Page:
Monthly Archives: November 2013

Last night, i came across a discussion thread on
about how Email is unsecurable. This spiked my attention because in designing TDMX I came to the same conclusion. Some people propose a replacement for email, others want to “stitch” up the holes with incremental improvements. I tend to agree with the side which wants to make incremental fixes to standard email – taking the standard route through IETF.

Designing TDMX from the ground up as a secure messaging system is not contradictory to my feeling that email should be patched further. My point is that email is being used in many corporations where it is clearly better to not use email at all – when applications want to communicate with applications. For consumer to consumer or business to consumer communication, email security needs to be improved, but true end2end security is not even wanted ( See my previous blog entry ).

My next post will be an idea mentioned here about creating a email address to PGP key resolution service which could increase the usability of secure email. Who knows, maybe someone from IETF can take this up as a new draft!


in short – because corporations cannot TRUST their employees (enough).

If an email is truly confidential, then only the recipient is able to decrypt the message and read the contents. If the message could be decrypted by anyone else than the recipient, then the message is not truly confidential. Corporations have legitimate security reasons to want to “inspect” the contents of messages, both of those being sent ( authorization ) and those being received (protection). Considering just the sending of messages, corporations will naturally want a mechanism to inspect message contents either before effectively leaving the company premises or in less security conscious environments, being able to analyze the sent contents after sending. Without this possibility, the corporation would have to trust it’s employees absolutely to not abuse the communication possibilities. For example an employee sending company secrets to a legitimate business partner, let alone an email of wikileaks.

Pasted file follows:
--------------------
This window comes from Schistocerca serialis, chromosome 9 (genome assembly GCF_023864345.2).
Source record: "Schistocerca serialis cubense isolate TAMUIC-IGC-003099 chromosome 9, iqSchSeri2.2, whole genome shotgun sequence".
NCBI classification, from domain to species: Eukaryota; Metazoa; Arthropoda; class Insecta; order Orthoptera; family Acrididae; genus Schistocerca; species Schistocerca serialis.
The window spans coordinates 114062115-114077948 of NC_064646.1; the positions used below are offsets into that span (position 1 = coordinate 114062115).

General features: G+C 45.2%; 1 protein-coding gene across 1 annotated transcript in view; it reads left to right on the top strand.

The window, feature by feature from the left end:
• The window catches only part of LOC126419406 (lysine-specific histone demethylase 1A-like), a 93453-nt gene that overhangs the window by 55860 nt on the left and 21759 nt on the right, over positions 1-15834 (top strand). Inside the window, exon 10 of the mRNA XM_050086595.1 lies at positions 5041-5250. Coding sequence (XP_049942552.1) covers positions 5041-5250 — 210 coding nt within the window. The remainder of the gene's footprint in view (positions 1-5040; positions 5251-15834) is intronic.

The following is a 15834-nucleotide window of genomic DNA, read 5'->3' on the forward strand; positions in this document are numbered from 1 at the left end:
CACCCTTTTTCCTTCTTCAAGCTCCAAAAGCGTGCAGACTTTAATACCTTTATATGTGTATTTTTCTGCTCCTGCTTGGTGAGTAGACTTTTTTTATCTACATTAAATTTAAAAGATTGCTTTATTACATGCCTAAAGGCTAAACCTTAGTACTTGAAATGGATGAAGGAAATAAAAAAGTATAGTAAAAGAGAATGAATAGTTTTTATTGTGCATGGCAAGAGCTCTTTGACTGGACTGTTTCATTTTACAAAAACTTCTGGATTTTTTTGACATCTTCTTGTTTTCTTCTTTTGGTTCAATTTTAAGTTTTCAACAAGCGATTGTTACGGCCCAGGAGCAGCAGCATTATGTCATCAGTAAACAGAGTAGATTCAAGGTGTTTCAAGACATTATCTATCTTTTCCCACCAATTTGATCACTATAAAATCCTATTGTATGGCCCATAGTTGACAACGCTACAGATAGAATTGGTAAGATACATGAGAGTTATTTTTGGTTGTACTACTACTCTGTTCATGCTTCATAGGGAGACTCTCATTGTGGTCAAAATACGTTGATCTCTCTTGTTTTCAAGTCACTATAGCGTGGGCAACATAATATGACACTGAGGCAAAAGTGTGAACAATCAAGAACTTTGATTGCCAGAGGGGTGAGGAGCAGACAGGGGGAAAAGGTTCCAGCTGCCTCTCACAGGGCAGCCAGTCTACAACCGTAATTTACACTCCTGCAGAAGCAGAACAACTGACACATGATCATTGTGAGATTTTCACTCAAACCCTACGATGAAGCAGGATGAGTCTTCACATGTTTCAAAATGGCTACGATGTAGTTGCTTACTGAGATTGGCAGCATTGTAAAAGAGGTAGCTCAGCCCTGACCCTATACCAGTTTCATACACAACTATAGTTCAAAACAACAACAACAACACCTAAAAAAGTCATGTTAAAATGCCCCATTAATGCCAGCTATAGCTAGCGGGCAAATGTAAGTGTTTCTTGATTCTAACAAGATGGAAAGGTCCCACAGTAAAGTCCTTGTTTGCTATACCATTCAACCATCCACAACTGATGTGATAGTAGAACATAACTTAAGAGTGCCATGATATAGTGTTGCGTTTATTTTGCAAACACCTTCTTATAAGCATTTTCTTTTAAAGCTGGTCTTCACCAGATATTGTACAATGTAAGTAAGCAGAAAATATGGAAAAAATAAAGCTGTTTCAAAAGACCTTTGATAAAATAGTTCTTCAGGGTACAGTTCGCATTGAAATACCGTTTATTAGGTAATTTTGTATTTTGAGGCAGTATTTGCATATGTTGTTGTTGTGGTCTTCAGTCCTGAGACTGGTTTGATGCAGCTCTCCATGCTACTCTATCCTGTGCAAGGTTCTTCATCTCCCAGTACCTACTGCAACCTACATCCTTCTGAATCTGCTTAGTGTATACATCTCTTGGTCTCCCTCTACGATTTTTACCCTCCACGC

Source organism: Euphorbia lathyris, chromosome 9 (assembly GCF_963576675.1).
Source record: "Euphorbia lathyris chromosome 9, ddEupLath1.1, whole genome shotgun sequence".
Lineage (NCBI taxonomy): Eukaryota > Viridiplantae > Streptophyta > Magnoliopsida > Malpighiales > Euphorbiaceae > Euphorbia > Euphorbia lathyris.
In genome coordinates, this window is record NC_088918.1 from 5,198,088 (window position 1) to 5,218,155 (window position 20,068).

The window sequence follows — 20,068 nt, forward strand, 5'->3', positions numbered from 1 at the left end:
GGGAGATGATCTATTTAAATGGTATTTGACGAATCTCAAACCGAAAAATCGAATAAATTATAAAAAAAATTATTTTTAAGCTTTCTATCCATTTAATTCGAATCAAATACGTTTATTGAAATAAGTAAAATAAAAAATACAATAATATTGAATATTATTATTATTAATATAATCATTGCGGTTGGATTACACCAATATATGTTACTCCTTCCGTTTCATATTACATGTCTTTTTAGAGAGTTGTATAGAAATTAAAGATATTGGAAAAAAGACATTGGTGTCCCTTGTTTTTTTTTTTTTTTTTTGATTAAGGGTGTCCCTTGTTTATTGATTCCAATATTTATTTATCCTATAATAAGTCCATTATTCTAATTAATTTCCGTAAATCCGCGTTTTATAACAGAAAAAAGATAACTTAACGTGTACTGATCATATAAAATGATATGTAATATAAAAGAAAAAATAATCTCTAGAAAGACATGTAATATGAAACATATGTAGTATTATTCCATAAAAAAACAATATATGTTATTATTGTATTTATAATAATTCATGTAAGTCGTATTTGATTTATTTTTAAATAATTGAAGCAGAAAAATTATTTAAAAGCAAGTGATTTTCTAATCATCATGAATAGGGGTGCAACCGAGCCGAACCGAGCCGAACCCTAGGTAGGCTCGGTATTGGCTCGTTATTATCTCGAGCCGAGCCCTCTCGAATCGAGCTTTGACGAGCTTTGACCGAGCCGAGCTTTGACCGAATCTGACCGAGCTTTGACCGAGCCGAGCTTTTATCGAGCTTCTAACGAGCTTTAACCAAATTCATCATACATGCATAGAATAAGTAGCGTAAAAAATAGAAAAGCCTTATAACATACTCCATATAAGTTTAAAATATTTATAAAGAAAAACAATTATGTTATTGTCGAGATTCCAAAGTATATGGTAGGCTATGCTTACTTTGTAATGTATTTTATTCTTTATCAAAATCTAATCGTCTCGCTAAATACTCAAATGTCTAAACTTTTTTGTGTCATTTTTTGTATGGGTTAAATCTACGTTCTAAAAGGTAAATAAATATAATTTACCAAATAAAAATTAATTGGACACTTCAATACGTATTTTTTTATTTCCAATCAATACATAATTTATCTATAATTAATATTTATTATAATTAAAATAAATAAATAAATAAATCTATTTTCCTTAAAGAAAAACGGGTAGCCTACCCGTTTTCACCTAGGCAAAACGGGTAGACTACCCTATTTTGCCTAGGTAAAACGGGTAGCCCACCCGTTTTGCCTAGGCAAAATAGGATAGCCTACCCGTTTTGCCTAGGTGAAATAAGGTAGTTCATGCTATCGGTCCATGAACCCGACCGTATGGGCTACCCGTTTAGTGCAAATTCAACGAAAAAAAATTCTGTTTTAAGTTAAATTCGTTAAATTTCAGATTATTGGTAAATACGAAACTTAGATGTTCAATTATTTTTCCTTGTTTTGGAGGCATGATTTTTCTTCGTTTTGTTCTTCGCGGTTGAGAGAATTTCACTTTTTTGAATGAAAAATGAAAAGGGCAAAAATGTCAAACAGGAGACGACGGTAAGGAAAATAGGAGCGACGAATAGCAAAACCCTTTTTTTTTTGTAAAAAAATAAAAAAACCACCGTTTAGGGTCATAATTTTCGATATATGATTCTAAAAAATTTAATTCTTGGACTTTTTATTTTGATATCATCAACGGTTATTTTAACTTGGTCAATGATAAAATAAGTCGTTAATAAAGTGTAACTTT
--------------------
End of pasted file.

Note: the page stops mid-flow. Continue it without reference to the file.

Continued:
In the consumer world, where individuals are working on their own behalves, it is possible that End2End encrypted email systems will become more popular as usability improves and awareness of the insecurity of traditional email increases. I don’t believe Email will suffer extinction because there is no standard alternative for business to consumer communication. This process is very slow, secure email has been around for a long time like ZSentry even if the Lavabit / Darkmail is successfully riding a hype wave thanks to Snowden.

In the corporate world, where employees are working on behalf of some corporation, internal email messaging need not be truly confidential – since the communication takes place within the corporation’s trust boundaries. For messaging from inside to outside corporate boundaries, corporations are unlikely to trust their employees enough to embrace truly confidential email. There may be hybrid “gateway” like products which try to satisfy corporations security requirements – but this will not be truly end2end encryption, the one end of the encryption will still be under the control of the corporation and not in the hands of the employee.

One excellent guide to hardening an Apache WebServer’s SSL ciphers this article. The guide is following the best practices document in order to pass the Qualys “PCI-DSS” compliance check with straight-A’s.

To cut to the “answer” – the guide suggests using the following OpenSSL cipher list

which gives (OpenSSL 1.0.1c 10 May 2012):

Unfortunately this long ordered cipher list cannot be used directly in a Java WebServer configuration – due to the JSSE using standard names as defined in the TLS Cipher Suite Registry. The hint where to find the registry I found from the java CipherSuite sourcecode.

I looked for a utility somewhere to map the names from OpenSSL to JSSE without any luck. Thankfully the TLS Cipher Suite Registry allows you to download a CSV file of the official codes and names of the suites into a file called “tls-parameters-4.csv”. The openssl ciphers “-V” option outputs one line per OpenSSL cipher suite name including the official name used by JSSE. So with a few lines of shell scripting, the mapping can be automated.

$ cat
CODE=`openssl ciphers -V | grep $1 | sed ‘s/ //g’ | cut -d ‘-‘ -f1 `
grep $CODE tls-parameters-4.csv | cut -d ‘,’ -f3

$ cat
while read line
ENTRY=`./ $line`
echo $ENTRY
echo “ciphers=”$COMBINEDLIST



ta da. It’s been a while since i did any shell scripting – and i’m so proud of the result i’m posting the result on .